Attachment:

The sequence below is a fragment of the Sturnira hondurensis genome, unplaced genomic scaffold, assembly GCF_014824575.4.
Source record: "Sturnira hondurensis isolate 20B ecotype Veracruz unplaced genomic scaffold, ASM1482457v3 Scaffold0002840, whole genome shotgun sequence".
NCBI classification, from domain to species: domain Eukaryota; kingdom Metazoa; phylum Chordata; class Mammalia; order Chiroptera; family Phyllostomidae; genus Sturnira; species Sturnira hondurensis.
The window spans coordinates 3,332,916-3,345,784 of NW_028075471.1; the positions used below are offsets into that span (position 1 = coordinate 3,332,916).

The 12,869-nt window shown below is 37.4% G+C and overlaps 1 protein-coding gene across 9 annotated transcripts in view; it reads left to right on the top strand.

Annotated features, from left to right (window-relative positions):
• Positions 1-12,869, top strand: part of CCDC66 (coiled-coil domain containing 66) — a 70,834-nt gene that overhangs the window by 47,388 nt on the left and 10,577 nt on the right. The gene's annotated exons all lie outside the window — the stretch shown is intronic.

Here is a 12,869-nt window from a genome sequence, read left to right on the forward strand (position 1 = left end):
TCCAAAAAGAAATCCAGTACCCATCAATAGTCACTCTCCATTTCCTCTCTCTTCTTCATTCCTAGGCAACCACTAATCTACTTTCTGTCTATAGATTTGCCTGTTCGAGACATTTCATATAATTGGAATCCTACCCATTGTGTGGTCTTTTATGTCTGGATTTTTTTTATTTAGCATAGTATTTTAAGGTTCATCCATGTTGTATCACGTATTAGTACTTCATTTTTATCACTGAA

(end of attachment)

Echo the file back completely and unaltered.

The sequence below is a fragment of the Sturnira hondurensis genome, unplaced genomic scaffold, assembly GCF_014824575.4.
Source record: "Sturnira hondurensis isolate 20B ecotype Veracruz unplaced genomic scaffold, ASM1482457v3 Scaffold0002840, whole genome shotgun sequence".
NCBI classification, from domain to species: domain Eukaryota; kingdom Metazoa; phylum Chordata; class Mammalia; order Chiroptera; family Phyllostomidae; genus Sturnira; species Sturnira hondurensis.
The window spans coordinates 3,332,916-3,345,784 of NW_028075471.1; the positions used below are offsets into that span (position 1 = coordinate 3,332,916).

The 12,869-nt window shown below is 37.4% G+C and overlaps 1 protein-coding gene across 9 annotated transcripts in view; it reads left to right on the top strand.

Annotated features, from left to right (window-relative positions):
• Positions 1-12,869, top strand: part of CCDC66 (coiled-coil domain containing 66) — a 70,834-nt gene that overhangs the window by 47,388 nt on the left and 10,577 nt on the right. The gene's annotated exons all lie outside the window — the stretch shown is intronic.

Here is a 12,869-nt window from a genome sequence, read left to right on the forward strand (position 1 = left end):
TCCAAAAAGAAATCCAGTACCCATCAATAGTCACTCTCCATTTCCTCTCTCTTCTTCATTCCTAGGCAACCACTAATCTACTTTCTGTCTATAGATTTGCCTGTTCGAGACATTTCATATAATTGGAATCCTACCCATTGTGTGGTCTTTTATGTCTGGATTTTTTTTATTTAGCATAGTATTTTAAGGTTCATCCATGTTGTATCACGTATTAGTACTTCATTTTTATCACTGAA